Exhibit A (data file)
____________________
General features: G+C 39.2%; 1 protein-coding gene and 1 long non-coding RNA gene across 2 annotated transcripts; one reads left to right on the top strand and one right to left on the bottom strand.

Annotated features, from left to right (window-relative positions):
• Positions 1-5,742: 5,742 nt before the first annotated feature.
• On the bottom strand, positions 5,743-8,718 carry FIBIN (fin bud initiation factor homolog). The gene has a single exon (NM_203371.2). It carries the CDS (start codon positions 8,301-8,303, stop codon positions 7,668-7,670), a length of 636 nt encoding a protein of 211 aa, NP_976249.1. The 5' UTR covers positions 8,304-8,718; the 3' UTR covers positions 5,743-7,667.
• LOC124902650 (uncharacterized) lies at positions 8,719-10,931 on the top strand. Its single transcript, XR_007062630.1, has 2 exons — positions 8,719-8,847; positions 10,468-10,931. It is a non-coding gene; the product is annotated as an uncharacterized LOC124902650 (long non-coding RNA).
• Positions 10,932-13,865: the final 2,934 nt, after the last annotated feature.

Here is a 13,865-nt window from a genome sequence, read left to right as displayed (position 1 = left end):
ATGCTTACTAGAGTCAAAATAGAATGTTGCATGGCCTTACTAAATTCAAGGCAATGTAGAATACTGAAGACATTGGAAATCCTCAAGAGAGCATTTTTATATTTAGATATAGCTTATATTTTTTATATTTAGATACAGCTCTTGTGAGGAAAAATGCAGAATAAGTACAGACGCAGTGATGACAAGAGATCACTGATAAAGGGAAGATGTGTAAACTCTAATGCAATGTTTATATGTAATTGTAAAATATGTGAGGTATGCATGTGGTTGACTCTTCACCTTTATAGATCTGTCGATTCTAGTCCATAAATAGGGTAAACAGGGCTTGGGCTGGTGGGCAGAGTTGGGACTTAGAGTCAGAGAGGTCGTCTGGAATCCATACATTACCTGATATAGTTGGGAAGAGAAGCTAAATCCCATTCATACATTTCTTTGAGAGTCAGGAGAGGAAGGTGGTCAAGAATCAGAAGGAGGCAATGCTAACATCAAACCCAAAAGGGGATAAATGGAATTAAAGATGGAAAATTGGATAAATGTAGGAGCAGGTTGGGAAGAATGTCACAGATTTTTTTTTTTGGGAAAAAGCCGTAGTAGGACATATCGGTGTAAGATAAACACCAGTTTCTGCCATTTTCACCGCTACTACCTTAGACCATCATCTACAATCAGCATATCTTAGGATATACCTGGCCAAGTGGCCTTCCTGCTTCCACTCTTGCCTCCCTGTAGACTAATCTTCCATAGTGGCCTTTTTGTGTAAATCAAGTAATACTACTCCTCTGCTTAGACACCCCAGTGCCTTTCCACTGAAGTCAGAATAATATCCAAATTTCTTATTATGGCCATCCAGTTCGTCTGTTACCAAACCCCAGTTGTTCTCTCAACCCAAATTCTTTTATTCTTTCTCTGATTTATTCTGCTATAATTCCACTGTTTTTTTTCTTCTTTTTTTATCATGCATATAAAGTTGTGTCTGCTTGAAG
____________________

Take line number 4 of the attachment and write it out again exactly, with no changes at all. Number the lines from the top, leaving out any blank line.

• On the bottom strand, positions 5,743-8,718 carry FIBIN (fin bud initiation factor homolog). The gene has a single exon (NM_203371.2). It carries the CDS (start codon positions 8,301-8,303, stop codon positions 7,668-7,670), a length of 636 nt encoding a protein of 211 aa, NP_976249.1. The 5' UTR covers positions 8,304-8,718; the 3' UTR covers positions 5,743-7,667.